... and then, the Fringe universe went "out there". And I'm mostly alright with that.
Well, between shapeshifters, interacting alternate realities, and time-traveling observers who oversee the course of history, things were already out in the stratosphere. That's one of Fringe's distinguishing and most endearing traits, though: somehow, learning from the mistakes made with LOST's obscured universe and unintentional red herrings, the creative team under J.H. Wyman and Jeff Pinkner built convincing, thrilling answers to the wild influx of science-fiction pandemonium pulsing through its veins. Some of it flirts with reputable fringe science and some of it topples into the realm of total capriciousness, both in the case-by-case anomalies and the overarching story of conflicting universes, but it always abides by its own relative rules of causality as the mysteries layer atop one another. So, how does Fringe handle the tampering of reality's fabric -- and the existence of a key person -- as it descend into the truly improbable, in a narrative so deeply entrenched in its own lore that it leaves newcomers downright lost? With praiseworthy enthusiasm, even as the clever writing becomes a tad too dubious and jumbled for its own good.
Some writers might feel obligated to pad out the mind-boggling ending of the third season (review here), where one of its crucial characters, Peter Bishop (Joshua Jackson), vanishes from reality as a temporal anomaly never meant to exist. That uncertainty after Peter uses the "doomsday device" leaves everything known about both realities completely up in the air, with a new set of rules about what his absence really means. Not Fringe. It understands the chaos, yet instead of giving the audience some form of make-me-understand anchor, they're content in letting the viewers flounder in this new-fangled ambiguity: the premiere episode continues on as if the events that transpired are now simply the way things are, driven by a conversation and an exchange of info between both version of Olivia Dunham (Anna Torv) in the "bridge" that now exists between the two realities. Heaps of confidence is required to immerse an audience in new circumstances without fully explaining the tether, and the writing here possesses that. Toss in a brief conversation with the Observers, and we're on the way to understanding -- or at least trying to understand -- what's going on in this "amber" universe.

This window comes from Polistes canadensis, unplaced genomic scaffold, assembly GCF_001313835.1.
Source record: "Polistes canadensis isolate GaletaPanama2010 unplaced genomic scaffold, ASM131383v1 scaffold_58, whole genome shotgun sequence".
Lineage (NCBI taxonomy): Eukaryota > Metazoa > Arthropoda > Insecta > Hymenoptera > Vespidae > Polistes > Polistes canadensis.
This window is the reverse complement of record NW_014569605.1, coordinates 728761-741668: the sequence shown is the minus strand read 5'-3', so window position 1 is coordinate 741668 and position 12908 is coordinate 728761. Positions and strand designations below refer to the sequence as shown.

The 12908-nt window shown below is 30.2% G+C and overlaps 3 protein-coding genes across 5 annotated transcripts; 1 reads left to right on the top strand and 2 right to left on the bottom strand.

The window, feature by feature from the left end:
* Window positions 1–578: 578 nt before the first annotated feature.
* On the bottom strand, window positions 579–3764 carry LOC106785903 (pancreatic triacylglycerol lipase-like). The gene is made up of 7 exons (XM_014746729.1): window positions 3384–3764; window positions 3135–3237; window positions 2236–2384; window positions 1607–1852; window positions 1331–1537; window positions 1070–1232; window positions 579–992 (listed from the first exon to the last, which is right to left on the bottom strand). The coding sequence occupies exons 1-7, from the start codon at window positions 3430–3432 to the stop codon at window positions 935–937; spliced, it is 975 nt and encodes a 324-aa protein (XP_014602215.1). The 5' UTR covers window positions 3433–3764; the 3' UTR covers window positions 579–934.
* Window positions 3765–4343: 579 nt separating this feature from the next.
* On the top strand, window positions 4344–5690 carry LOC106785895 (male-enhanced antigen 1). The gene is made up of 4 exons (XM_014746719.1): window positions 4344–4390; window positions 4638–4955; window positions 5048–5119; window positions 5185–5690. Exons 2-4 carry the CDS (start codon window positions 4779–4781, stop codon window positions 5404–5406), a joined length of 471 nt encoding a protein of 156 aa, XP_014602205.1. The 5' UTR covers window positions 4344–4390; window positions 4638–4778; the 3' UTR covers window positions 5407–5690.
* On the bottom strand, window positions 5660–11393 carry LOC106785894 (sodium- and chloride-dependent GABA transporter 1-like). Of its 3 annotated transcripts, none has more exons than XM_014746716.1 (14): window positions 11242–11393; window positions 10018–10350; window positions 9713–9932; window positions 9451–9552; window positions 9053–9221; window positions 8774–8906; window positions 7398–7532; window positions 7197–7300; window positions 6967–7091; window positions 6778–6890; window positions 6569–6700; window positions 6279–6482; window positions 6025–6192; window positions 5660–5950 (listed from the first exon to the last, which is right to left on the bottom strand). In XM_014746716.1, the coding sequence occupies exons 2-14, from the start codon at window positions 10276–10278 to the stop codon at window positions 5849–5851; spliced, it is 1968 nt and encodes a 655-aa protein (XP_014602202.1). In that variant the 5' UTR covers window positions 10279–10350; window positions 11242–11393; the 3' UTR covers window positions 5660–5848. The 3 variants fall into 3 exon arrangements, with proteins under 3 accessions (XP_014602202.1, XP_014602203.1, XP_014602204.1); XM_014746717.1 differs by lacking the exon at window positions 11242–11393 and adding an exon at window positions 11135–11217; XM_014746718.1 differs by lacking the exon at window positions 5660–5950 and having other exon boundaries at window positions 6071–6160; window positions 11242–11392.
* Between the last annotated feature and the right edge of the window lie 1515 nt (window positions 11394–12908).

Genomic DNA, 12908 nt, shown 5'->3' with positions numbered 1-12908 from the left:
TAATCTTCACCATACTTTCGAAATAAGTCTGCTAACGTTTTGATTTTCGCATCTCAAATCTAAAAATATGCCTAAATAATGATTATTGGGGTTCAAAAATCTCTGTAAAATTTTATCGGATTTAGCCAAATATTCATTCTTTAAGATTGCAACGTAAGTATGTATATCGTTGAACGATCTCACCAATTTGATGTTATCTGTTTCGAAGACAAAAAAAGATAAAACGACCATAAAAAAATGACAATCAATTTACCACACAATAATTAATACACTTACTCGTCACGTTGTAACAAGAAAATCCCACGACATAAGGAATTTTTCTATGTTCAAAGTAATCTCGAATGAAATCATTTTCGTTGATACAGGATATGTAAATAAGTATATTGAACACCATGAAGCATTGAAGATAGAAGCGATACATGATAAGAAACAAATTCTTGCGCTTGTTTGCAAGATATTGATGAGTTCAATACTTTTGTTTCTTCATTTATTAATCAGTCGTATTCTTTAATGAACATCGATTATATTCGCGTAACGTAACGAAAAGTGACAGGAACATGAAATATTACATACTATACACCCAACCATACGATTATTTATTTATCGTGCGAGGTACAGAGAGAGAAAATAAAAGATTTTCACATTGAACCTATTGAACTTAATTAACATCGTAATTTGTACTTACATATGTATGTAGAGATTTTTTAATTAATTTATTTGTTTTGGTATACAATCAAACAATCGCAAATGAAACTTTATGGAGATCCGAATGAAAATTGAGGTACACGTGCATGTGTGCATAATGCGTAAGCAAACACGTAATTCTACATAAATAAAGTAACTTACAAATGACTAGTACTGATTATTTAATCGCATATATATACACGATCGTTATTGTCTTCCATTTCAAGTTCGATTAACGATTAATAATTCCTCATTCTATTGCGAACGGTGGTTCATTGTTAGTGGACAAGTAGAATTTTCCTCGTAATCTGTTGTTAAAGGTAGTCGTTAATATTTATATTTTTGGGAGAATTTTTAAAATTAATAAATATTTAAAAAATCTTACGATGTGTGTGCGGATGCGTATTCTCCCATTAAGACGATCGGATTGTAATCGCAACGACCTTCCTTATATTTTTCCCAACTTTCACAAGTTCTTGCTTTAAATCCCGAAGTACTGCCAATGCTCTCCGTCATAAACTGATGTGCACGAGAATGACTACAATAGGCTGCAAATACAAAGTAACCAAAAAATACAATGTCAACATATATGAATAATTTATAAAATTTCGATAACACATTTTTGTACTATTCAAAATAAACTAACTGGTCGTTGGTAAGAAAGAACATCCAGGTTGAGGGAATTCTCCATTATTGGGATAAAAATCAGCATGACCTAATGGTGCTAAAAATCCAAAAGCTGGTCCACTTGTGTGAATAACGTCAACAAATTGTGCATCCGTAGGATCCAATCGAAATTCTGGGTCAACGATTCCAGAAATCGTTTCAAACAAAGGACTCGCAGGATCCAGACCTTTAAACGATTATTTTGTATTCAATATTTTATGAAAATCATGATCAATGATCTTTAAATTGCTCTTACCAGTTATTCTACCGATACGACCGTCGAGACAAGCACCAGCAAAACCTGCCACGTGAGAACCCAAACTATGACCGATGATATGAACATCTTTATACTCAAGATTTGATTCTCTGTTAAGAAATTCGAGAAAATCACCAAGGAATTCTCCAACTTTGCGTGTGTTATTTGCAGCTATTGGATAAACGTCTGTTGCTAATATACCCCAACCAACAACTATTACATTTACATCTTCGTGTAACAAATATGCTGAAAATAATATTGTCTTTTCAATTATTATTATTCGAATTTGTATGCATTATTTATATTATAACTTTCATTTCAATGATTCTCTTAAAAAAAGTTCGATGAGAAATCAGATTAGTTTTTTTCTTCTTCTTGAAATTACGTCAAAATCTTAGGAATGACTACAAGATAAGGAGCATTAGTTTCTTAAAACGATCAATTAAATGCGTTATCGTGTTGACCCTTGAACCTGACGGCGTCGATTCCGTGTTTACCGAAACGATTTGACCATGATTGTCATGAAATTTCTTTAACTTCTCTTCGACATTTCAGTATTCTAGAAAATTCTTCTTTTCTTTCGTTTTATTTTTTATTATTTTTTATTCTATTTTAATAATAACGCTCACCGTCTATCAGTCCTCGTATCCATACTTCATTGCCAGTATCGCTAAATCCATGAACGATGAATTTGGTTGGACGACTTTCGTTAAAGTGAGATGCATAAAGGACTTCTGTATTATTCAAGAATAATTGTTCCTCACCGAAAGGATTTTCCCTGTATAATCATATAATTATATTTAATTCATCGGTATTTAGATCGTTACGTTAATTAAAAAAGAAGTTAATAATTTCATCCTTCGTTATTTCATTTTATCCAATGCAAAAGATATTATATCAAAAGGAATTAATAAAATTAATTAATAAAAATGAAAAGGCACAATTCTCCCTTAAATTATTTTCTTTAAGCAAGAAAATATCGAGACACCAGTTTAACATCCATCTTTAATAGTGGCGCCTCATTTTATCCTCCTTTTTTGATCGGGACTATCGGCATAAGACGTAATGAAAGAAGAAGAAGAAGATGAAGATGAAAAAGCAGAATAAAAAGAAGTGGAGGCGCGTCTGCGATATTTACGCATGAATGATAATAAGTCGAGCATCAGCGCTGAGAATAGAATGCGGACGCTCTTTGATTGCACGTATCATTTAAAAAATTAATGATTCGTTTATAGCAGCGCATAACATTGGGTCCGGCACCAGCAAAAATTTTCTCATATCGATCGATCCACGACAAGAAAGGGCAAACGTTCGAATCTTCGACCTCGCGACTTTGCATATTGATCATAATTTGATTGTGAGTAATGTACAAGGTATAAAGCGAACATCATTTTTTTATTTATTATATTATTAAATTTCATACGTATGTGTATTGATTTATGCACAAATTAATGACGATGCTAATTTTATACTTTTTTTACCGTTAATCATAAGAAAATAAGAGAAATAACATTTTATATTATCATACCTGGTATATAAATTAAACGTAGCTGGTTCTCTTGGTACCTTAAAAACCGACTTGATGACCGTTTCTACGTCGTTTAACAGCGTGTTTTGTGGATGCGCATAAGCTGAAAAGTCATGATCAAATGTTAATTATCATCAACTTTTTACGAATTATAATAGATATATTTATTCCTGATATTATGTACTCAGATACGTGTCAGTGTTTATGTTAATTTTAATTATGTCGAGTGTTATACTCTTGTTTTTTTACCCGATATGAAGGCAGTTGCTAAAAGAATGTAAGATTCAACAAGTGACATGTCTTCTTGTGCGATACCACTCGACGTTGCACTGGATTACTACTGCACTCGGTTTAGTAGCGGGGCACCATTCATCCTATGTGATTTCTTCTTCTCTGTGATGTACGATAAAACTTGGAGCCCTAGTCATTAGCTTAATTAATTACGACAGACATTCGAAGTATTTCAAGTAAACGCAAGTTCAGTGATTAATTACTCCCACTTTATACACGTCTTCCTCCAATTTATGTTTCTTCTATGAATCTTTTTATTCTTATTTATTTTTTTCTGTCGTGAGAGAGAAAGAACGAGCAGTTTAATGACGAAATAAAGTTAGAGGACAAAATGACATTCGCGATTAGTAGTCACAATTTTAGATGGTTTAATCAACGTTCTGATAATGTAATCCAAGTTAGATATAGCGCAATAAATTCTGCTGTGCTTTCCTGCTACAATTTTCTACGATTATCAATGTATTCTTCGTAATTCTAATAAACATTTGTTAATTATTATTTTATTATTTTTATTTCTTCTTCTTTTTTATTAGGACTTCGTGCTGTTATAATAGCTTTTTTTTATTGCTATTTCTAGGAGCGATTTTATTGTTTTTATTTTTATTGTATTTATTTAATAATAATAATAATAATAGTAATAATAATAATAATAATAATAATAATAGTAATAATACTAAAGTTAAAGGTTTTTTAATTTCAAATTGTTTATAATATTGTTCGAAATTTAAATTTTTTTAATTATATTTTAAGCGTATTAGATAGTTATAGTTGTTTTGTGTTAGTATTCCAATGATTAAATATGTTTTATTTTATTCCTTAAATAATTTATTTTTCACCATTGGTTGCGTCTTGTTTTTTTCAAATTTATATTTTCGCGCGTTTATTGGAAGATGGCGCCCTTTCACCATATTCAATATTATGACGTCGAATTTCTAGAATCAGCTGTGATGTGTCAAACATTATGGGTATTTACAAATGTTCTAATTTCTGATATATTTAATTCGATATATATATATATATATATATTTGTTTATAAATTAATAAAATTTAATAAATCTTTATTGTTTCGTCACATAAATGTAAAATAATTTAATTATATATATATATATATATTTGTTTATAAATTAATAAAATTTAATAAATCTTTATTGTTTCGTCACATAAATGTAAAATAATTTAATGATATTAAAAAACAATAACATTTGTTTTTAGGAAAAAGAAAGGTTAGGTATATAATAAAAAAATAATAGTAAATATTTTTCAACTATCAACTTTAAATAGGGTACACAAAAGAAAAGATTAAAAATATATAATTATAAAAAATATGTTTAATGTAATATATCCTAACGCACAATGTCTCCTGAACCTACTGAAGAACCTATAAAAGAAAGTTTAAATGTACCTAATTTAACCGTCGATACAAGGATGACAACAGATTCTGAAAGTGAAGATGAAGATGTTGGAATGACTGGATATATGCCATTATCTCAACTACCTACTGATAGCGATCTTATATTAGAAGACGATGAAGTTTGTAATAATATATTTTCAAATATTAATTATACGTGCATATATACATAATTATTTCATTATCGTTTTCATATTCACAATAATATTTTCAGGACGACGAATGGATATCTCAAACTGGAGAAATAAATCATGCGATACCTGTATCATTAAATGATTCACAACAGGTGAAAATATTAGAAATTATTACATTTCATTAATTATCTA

But, as one might expect, clever ole' Fringe won't just come out and explain what's happened. Instead, the writers abide by one of the oldest rules of storytelling: they show instead of tell, revealing how the characters differ by letting their weatherworn audience, completely aware of their favorite characters' mannerisms, ascertain the differences. Olivia has become stern-faced and somewhat cold in a world where she's never met Peter, while Walter Bishop (John Noble) -- having never saved his son's life -- is a bitter and less-flippant version of himself, possessing a different kind of brilliance, psychosis, and overall demeanor. The infrastructure of that universe's Fringe Division has largely stayed intact, only with missing pieces where Peter's involvement should be; yet that slight difference, even if it hasn't changed the overall outcome, has led to a different slate of cases, memories, and impactful events. What bolster our curiosity of this new universe's validity are the recurring flashes of Peter that force Walter's wavering sanity over the edge, and whether he's alone in seeing the man that was never there.
I know, I know: another reality, right? It's been hard enough to keep tabs on exactly what's happened and who did what in Fringe's dual universes, and now they've gone and morphed everything we thought we knew about 'em. This time, however, the shift affords the show a fresh perspective and a chance to change anything they desire -- a darker path. Olivia, having never built her relationship with Peter after the events that brought her to Fringe Division in the first place, becomes emotionally closed-off and fairly cold, to which Anna Torv convincingly creates yet another iteration of the character. While it's disheartening (at first) to see Olivia's emotional progression clam up, the shift creates an intriguing dynamic for the audience to pinpoint exactly how she's the same and how she's different. Walter, however, benefits even more, as this dark psychological path bridles the whimsical, food-obsessed, inane properties that had become hyperbolized in his character. Here, he's legitimately disturbed and haunted by the transgressions of his past, a comfortable zone for Noble's innate theatricality. Don't worry, though: he'll eventually find his way back to something resembling the old Walter, with a little time.